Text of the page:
The RESPA Proposal would amend Regulation X to implement Section 1463 of the Dodd-Frank Act with respect to force-placed insurance, error resolution and responding to borrower requests for information. The RESPA Proposal also contains a number of provisions not specifically mandated by the Dodd-Frank Act, but proposed by the CFPB pursuant to the broad rulemaking authority accorded it under the Act. These include the provisions described below that would require services to establish reasonable information management policies and procedures; undertake early intervention with delinquent borrowers; provide delinquent borrowers with continuity of staff contact; and, in certain cases, follow prescribed procedures when evaluating loss mitigation applications.

“Force-Placed” Insurance. As required by the Dodd-Frank Act, the RESPA Proposal would prohibit a servicer from charging a borrower for force-placed insurance coverage unless the servicer has a reasonable basis to believe the borrower has failed to maintain hazard insurance and the servicer has provided required notices. One notice to the borrower would be required at least 45 days before charging for forced-place insurance coverage, and a second notice would be required no earlier than 30 days after the first notice. The proposal contains model forms that servicers may use for these notices.

If a borrower provides proof of hazard insurance coverage, the servicer would be required to cancel any force-placed insurance policy and refund any premiums paid for periods in which the borrower’s policy was in place. The service would be required to accept from the borrower any reasonable form of confirmation that the mortgaged property is insured. In addition, if a servicer makes payments for hazard insurance from a borrower’s escrow account, the servicer would be required to continue making payments under the borrower’s policy rather than force-placing a separate policy, even if there are insufficient funds in the escrow account for the separate policy. The Proposed Rules would also provide that, with limited exceptions, charges related to force-placed insurance must relate to a service that was actually performed. Additionally, such charges would have to bear a reasonable relationship to the servicer’s cost of providing the service.

Early Intervention with Delinquent Borrowers. The RESPA Proposal would require servicers to make good-faith efforts to contact delinquent borrowers and inform them of loss mitigation options, including options to help avoid foreclosure. Specifically, if a borrower is 30 days late, the servicer would be required to make a good faith effort to notify the borrower orally and to let the borrower know that loss mitigation options may be available. If the borrower is 40 days late, the servicer would be required to provide the borrower with a written notice with certain specific information, including examples of loss mitigation options available, if applicable, and information on how to obtain more information about loss mitigation options. The notice would also provide information to the borrower about the foreclosure process. The proposal also contains model language servicers may use for these notices.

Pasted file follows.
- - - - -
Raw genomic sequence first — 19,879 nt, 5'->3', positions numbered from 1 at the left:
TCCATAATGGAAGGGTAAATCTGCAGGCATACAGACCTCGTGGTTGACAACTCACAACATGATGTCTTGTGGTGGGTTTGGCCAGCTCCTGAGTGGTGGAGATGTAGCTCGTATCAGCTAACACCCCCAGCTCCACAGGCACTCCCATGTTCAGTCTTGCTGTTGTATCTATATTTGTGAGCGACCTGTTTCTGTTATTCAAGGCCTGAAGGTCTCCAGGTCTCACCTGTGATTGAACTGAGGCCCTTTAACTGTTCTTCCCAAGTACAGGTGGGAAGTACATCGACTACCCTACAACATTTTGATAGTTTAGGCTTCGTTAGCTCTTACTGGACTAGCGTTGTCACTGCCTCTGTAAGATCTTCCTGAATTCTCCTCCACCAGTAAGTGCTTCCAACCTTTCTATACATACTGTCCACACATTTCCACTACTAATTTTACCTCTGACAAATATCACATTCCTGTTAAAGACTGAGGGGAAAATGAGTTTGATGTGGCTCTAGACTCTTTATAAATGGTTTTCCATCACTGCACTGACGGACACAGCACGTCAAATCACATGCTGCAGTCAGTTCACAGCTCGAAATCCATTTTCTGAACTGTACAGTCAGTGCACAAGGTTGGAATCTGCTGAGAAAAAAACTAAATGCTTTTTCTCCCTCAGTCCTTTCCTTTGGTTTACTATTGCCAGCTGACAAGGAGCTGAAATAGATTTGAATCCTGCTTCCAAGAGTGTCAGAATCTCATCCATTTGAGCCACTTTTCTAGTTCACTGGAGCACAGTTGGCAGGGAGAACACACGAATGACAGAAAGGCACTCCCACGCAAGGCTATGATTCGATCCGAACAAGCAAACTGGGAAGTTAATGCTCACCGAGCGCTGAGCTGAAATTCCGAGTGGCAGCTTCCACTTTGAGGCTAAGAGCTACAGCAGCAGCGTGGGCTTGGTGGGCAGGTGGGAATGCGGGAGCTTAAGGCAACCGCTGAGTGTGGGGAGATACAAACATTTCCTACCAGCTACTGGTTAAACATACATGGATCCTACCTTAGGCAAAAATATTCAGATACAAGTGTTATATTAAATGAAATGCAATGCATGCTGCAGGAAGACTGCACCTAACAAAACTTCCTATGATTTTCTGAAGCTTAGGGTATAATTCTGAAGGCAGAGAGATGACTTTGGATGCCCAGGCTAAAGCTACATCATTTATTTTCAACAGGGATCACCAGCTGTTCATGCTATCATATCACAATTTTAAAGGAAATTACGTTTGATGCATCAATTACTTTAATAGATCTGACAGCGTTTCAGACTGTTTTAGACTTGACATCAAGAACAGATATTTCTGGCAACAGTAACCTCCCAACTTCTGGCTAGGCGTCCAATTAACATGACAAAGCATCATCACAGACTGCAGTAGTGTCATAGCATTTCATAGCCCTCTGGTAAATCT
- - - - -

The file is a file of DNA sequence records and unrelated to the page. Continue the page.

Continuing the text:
Information Management Policies and Procedures. Servicers would be required to establish reasonable information-management policies and procedures designed to improve operations, minimize errors and facilitate prompt error correction. The reasonableness of a servicer’s policies and procedures would take into account the servicer’s size, scope, and nature of its operations. A servicer’s policies and procedures would satisfy the rule if the servicer complies with the document retention and servicing file requirements and achieves certain other objectives specified in the rule. Examples of such objectives include providing accurate and timely information to borrowers and the courts and enabling servicer personnel to have prompt access to documents and information submitted in connection with loss mitigation applications. In addition, a servicer must retain the records relating to each mortgage loan until one year after the loan is discharged or servicing is transferred to another servicer, and must create a mortgage servicing file for each loan containing certain specified documents and information.

Error Resolution and Information Requests. As provided in the Dodd-Frank Act, the RESPA Proposal would require servicers to satisfy certain procedural requirements for responding to information requests from borrowers or borrower notifications of errors. A borrower could assert an error either orally or in writing. Servicers could designate a specific phone number and address for borrowers to use for error notices. A servicer would be required to acknowledge the request or complaint within five days of receipt. The servicer would have to correct the error or respond to the borrower with the results of the investigation, generally within 30 to 45 days. Shorter timeframes would be imposed with respect to errors relating to foreclosures or payoffs. Further, servicers generally would be required to promptly acknowledge borrower requests for information and either provide the requested information or explain why the information is not available within either 10 or 30 days depending on the type of request. A servicer would not, however, be required to delay a scheduled foreclosure sale to consider a notice of error unless the error relates to the servicer’s improperly proceeding with a foreclosure sale during a borrower’s evaluation for alternatives to foreclosure. The proposal defines nine specific categories of claims which constitute an error, including: